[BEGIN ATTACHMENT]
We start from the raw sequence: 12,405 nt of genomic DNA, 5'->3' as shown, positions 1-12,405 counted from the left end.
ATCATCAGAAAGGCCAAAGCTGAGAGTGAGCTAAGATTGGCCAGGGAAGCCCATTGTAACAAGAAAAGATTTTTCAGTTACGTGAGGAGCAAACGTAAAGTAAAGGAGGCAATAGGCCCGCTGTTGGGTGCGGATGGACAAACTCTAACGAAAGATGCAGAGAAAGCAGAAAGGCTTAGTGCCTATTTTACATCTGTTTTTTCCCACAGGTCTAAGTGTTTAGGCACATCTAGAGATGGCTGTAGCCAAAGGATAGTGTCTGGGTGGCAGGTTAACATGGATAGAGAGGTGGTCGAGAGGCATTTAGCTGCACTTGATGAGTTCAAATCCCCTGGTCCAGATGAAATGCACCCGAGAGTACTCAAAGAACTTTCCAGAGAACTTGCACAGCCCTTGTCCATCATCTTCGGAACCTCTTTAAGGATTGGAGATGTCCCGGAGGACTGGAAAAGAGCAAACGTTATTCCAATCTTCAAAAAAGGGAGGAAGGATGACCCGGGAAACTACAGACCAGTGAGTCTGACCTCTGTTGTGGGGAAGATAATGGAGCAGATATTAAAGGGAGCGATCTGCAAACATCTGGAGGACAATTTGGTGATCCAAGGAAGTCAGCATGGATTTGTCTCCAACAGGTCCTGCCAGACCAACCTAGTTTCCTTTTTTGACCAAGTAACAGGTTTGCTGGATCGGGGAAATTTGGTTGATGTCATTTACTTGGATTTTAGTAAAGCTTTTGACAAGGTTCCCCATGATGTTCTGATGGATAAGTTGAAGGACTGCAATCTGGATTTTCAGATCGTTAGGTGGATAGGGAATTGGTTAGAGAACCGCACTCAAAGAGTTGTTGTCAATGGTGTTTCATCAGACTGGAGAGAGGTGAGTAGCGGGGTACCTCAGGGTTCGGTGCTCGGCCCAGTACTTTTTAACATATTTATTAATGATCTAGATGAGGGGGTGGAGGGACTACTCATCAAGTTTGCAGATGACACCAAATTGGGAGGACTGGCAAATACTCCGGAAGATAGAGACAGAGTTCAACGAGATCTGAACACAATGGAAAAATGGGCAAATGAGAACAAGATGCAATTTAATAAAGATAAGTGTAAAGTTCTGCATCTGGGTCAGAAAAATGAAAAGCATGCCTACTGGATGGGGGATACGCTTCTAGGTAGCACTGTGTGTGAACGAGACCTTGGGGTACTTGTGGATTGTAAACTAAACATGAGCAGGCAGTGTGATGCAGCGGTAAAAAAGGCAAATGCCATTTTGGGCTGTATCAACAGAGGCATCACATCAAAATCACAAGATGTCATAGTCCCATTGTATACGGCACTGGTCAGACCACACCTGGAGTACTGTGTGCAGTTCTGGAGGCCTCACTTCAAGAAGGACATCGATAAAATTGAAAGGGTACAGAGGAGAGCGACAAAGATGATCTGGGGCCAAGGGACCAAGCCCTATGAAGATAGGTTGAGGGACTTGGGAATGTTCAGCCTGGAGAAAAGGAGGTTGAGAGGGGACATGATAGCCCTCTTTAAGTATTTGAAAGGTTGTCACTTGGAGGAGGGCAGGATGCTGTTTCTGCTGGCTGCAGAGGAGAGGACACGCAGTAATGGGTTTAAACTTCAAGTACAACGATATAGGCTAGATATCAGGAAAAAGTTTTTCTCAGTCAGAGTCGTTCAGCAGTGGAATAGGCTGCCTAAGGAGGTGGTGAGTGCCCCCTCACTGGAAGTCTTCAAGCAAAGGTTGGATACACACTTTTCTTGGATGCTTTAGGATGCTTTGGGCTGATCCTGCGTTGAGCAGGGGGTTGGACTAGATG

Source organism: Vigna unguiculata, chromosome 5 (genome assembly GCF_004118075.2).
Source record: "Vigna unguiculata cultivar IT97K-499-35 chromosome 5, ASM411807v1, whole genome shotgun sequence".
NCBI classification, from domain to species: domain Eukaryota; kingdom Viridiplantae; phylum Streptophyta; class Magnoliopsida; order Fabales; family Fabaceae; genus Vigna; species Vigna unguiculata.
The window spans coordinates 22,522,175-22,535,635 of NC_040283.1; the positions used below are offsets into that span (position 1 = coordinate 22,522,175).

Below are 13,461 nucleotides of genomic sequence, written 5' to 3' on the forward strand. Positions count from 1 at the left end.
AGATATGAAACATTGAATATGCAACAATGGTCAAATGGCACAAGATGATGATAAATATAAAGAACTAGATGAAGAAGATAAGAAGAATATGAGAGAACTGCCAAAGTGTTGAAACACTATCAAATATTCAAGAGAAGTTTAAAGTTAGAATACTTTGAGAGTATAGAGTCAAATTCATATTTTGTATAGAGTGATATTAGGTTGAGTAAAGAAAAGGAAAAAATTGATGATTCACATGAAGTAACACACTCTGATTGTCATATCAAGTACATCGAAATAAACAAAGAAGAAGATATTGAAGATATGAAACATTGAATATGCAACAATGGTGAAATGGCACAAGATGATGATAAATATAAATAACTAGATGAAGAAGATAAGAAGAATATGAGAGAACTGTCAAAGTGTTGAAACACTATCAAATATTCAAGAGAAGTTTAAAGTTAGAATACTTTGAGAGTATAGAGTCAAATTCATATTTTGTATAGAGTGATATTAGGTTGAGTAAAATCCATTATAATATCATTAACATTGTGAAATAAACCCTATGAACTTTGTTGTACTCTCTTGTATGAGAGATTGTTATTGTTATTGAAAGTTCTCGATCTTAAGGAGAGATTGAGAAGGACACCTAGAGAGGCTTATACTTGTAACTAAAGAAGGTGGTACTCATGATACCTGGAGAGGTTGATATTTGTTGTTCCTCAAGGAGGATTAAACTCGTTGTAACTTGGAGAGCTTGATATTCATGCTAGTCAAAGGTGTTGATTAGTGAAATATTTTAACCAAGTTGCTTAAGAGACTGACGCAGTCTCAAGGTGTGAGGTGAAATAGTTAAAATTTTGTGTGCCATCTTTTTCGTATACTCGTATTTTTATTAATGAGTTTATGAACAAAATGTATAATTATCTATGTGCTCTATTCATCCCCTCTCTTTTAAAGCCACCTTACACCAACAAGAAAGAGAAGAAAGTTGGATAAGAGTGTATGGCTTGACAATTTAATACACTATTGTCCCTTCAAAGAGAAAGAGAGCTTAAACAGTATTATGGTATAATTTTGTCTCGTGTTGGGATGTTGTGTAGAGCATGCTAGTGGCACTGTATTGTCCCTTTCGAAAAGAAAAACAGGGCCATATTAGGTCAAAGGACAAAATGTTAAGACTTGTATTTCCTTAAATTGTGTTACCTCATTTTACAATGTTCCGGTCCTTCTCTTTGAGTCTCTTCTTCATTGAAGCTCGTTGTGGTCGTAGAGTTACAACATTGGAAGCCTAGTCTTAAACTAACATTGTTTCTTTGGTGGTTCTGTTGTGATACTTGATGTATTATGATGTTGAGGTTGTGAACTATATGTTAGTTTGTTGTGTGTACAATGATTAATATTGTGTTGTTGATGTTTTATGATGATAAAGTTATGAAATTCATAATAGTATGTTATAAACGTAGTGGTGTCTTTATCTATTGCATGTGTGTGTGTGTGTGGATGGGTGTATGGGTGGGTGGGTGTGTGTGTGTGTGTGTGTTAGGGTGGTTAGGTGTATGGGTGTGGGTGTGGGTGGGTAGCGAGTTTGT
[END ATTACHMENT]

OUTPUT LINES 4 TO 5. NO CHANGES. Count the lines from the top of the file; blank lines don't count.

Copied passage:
Source record: "Vigna unguiculata cultivar IT97K-499-35 chromosome 5, ASM411807v1, whole genome shotgun sequence".
NCBI classification, from domain to species: domain Eukaryota; kingdom Viridiplantae; phylum Streptophyta; class Magnoliopsida; order Fabales; family Fabaceae; genus Vigna; species Vigna unguiculata.